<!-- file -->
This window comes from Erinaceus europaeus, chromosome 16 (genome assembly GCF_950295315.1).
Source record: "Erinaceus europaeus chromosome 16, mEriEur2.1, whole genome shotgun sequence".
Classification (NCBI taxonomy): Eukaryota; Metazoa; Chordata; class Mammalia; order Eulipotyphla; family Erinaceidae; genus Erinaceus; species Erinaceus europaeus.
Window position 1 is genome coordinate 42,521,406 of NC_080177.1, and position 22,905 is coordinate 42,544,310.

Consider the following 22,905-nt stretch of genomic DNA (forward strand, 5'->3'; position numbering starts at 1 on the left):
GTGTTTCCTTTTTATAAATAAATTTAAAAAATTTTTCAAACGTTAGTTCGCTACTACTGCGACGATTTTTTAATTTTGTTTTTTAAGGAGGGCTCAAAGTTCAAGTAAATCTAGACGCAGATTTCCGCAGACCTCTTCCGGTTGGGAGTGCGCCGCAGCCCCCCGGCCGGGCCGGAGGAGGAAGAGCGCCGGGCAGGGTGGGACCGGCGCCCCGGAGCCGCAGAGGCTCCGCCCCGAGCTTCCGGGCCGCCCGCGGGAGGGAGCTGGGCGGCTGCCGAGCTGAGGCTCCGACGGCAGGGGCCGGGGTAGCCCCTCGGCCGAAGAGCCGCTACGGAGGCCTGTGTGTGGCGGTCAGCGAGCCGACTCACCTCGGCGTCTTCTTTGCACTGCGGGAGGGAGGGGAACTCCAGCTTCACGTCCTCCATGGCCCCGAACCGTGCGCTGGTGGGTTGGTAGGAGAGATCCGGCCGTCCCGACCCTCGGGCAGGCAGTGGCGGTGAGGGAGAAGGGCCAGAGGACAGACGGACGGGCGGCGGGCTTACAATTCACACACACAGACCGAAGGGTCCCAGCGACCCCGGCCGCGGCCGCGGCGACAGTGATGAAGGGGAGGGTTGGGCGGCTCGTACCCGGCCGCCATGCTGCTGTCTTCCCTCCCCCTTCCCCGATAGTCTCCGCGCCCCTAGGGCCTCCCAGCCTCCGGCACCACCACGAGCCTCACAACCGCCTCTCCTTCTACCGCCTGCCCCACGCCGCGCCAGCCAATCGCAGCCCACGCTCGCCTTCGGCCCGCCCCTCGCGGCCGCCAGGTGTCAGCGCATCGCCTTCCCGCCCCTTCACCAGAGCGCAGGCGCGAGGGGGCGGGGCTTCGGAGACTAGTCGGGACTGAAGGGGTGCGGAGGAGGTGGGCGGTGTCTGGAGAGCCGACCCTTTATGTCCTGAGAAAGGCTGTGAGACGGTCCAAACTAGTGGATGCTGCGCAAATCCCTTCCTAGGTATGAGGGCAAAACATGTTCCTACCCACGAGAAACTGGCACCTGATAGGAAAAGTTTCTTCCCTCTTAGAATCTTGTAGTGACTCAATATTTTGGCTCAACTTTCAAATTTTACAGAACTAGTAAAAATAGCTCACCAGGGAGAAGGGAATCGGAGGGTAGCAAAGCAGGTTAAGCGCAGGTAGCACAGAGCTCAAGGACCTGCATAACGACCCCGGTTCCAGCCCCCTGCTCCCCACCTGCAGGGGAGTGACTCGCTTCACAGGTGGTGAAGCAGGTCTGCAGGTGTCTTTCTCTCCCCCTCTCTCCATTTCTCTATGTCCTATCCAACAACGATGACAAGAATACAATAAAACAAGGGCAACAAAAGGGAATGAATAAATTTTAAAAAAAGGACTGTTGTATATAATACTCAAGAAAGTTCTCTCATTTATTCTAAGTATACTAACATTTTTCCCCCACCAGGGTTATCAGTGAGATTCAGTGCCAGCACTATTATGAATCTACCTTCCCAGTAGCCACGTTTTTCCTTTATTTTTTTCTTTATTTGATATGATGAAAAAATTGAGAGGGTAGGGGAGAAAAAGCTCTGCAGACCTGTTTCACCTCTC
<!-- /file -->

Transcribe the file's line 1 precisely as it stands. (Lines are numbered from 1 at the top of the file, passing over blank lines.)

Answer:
This window comes from Erinaceus europaeus, chromosome 16 (genome assembly GCF_950295315.1).